Danish cyclist Rasmussen confesses to doping

Last Updated: Fri, Feb 01, 2013 10:50 hrs

Copenhagen, Feb 1 (IANS) Denmark's top cyclist Michael Rasmussen has admitted to extensive use of doping for 12 years, dealing a further blow to the sport since Lance Armstrong's confession

Rasmussen said at a press conference Thursday in the city of Herning, western Denmark, that he doped continuously from 1998 to 2010 during his professional cycling career, reports Xinhua.

He was the overall leader of the 2007 Tour de France until he was kicked out for not giving details of his whereabouts as he missed pre-race doping tests. Then he received a two-year ban.

According to Rasmussen, the prohibited substances he used include, among others, EPO, cortisone, hormones, and blood transfusions.

The 38-year-old will be provisionally banned as the Doping Commission of the National Olympic Committee is to open an investigation against him, and the case will be raised before an independent panel, the Doping Tribunal of the NOC, when all conditions are met.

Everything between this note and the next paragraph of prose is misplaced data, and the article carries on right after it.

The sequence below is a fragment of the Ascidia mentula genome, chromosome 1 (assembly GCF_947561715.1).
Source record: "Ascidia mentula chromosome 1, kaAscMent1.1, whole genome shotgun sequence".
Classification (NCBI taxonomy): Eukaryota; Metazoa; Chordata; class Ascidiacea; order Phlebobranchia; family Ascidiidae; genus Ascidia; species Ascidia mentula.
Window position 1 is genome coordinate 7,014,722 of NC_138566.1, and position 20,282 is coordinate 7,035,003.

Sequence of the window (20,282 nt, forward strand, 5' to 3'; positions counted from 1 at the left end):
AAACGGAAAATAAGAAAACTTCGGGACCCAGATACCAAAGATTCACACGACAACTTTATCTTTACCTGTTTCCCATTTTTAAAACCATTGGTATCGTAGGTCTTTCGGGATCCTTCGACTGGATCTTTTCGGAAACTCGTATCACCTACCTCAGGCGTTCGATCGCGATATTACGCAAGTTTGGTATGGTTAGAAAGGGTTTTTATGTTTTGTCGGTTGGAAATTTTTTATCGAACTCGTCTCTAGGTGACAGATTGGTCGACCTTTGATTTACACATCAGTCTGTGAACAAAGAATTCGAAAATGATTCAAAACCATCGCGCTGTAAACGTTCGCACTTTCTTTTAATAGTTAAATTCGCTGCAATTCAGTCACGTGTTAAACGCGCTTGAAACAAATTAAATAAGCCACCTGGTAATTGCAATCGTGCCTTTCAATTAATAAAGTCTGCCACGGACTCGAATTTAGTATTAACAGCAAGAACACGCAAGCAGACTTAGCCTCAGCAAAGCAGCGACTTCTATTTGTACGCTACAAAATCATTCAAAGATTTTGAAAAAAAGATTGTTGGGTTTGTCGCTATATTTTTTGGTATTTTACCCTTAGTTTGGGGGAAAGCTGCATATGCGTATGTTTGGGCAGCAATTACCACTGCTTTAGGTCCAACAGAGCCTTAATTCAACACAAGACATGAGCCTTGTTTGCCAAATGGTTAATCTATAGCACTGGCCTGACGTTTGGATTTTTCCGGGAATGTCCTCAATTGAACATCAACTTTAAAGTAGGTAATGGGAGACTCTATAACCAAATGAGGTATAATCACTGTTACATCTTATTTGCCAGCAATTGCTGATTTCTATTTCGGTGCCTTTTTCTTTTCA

Denmark's national anti-doping organisation, Anti-Doping Denmark, reached out to the cyclist and got him to talk, with the cooperation from the NOC and Sports Confederation of Denmark, The Netherlands Doping Autoriteit, US Anti-doping Agency and World Anti-Doping Agency.

"I would like to thank our colleagues from the US and the Netherlands and WADA for excellent cooperation," said Lone Hansen, CEO of Anti Doping Denmark. "The investigations of doping cases have improved very much recently, and this case is an excellent example of the implications of the work initiated by USADA's investigation."

"I am obviously disappointed to learn that Michael Rasmussen was doping throughout most of his professional career," said Hansen. "But on the other hand I would like to express my satisfaction over the fact that Rasmussen has decided to cooperate with the anti-doping authorities hereby providing us with valuable information, not only about other doping offences, but also giving us valuable insights into an otherwise secret part of professional cycling."

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